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College Savings Accounts

Unfortunately, not everybody is going to land a full-tuition scholarship, and federal student financial aid seldom takes care of all college costs. If you’re a parent or relative looking ahead to cover costs and reduce loans, finding scholarships is a great step, but also consider planning ahead and look into college savings plans.

529 Savings Plans

529 Plans fluctuate with the stock market, but are still a good idea if you choose your plan wisely and have plenty of time to save. Many 529 Plans allow you to move your savings into a conservative portfolio when the student nears college. While there are limits on how many changes can be made to a 529 Plan annually, they are flexible so it is easy to find one that works for you. Plus, 529 Plans can be taken out in the parent’s name so there will be minimal effect on a student’s financial aid eligibility.

Additionally, maximum contribution limits are high, minimum contribution requirements are low, there are no income limits/restrictions, and many states offer incentives for residents who contribute to their plans. As an added bonus, many accept contributions from anybody, not just those named on the account. For example, some plans allow a portion of credit card purchases or purchases at certain stores to go toward a student’s .

Prepaid Tuition Savings Plans

If you’re hesitant about investing money for college in the stock market you should consider another type of 529 Plan known as a Prepaid Tuition Plan. Prepaid Tuition Plans allow families to contribute an immediate fixed dollar amount in exchange for a portion of tuition being covered in the future. Several states do this for their state colleges and universities. The Independent 529 Plan, which is accepted by over 200 private colleges, also makes fixed contributions to portions of future tuition. Both of these varieties eliminates they worry about tuition inflation. However if tuition holds steady or decreses between now and when the student starts college, a prepaid plan might not be the most lucrative option.

Coverdell ESA

Coverdell Education Savings Accounts are similar to 529 Plans, except they are sold banks and brokerages rather than the state. Since there aren’t any state ties, there aren’t any resident limitations. However banks can charge their own management fees and there also aren’t any tax breaks for enrolling in a Coverdell ESA.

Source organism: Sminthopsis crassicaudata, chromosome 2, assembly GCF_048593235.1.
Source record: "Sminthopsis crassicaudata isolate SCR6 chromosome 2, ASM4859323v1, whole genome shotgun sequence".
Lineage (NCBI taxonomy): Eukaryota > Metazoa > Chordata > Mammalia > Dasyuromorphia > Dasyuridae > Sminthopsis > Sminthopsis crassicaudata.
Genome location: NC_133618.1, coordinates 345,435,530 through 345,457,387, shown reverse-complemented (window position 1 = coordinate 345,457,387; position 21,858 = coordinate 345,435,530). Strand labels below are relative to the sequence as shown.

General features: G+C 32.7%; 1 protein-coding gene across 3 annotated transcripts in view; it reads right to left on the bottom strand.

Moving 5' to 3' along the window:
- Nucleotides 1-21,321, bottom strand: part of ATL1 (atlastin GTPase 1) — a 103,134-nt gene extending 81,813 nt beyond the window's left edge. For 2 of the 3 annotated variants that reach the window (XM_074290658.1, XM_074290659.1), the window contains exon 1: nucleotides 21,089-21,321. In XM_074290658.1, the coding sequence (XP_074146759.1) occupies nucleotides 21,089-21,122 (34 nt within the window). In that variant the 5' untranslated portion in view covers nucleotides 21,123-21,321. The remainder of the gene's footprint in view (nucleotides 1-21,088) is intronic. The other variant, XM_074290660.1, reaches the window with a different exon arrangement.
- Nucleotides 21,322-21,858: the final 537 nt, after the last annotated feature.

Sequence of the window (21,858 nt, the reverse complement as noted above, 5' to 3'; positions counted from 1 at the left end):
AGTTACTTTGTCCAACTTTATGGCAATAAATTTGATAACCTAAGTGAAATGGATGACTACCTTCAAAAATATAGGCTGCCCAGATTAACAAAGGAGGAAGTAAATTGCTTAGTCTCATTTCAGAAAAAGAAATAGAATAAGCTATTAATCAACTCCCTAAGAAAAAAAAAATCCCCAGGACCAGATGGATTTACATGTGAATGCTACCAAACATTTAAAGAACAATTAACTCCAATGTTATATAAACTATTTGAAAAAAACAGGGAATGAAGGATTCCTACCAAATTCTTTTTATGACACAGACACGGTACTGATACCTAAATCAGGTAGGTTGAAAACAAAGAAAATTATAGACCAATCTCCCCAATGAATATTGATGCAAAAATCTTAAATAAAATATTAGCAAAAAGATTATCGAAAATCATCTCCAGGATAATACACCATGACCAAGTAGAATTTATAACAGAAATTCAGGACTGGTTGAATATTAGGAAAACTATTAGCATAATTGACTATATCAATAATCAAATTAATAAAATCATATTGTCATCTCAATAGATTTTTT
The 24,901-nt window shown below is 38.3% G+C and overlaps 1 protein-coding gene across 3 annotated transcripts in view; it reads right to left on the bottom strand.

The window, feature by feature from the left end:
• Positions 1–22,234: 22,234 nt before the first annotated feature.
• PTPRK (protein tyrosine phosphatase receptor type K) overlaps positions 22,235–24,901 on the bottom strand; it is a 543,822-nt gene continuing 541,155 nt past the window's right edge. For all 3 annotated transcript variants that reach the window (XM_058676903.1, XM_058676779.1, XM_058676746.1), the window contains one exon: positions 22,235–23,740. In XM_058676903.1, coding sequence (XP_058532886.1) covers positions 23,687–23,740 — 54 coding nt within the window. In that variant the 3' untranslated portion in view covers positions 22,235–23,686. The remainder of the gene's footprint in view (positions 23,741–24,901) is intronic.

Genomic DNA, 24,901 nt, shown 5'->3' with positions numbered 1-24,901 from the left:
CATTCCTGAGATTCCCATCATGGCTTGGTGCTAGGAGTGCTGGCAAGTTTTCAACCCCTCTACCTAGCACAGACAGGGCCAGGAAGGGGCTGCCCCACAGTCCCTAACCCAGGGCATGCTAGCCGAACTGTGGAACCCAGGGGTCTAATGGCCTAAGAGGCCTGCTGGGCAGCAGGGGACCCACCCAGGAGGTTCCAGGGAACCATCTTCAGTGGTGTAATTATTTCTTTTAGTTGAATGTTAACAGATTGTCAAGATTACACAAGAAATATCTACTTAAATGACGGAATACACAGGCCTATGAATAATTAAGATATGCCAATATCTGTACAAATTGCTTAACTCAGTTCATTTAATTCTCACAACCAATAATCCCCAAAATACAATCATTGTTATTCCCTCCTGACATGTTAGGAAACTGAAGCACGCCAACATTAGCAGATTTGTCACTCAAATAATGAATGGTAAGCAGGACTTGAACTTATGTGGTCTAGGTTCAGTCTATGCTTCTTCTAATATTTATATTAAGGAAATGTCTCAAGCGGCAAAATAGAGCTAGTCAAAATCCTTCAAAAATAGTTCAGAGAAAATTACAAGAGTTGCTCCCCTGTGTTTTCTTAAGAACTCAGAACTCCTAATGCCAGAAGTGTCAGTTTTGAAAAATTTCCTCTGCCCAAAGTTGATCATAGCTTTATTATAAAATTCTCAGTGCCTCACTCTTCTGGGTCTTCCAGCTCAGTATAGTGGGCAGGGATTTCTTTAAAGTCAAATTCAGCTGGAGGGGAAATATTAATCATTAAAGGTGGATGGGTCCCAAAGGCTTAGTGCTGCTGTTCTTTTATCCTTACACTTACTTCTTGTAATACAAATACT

Coverdell Accounts allow more flexible investment options and unlimited changes to investments. They can also be used to pay for high school and elementary school expenses, in addition to college costs. Both Coverdell and 529 Plans can be used to pay for tuition and fees, books and supplies, room and board if over half-time, and other qualified educational expenses.

A major limitation to the Coverdell ESA is the $2,000 annual contribution cap. This is the limit per account holder, not per contributor. Additionally, individuals must have an adjusted gross income of $110,000 or below to partially contribute, and $95,000 or below to fully contribute. Coverdell accounts are held in the beneficiary’s name, so they can hurt the student on the FAFSA. They also must be used or cashed out by the time the beneficiary turns 30, and must go to the beneficiary, while 529 Plans can be given back to the parent if the student chooses not to go to college.

Roth IRA

Roth IRA’s are typically used as retirement accounts but can be used to save for school. As long as you’re withdrawing contributions, rather than earnings, there is no penalty if you are using the money from your IRA for educational expenses. However, a college savings plan might be the better way to go if you’re setting up an account specifically for your student since contributions to a Roth IRA must come from the beneficiary earned income. Dipping into your retirement funds to pay for college is widely regarded as a less than ideal choice by financial experts. If you choose to take it, the option is there.


The Uniform Transfer to Minors Act allows assets to be given as gifts to minors without the establishment of a trust. While the options explored up to this point have been savings accounts or investments, UTMA covers everything, including property. An adult manages these assets in a custodial account until the owner reaches the age of 18 or 21, depending on the state. In the meantime, the funds in the account can be used to benefit the child, including taking care of educational expenses. Once the owner reaches the age of majority, the assets are theirs to use as they please. This can mean paying for school, or it can mean making less desirable financial choices. Since these assets belong to the student, they would count against them for student financial aid.

Last Edited: November 2015

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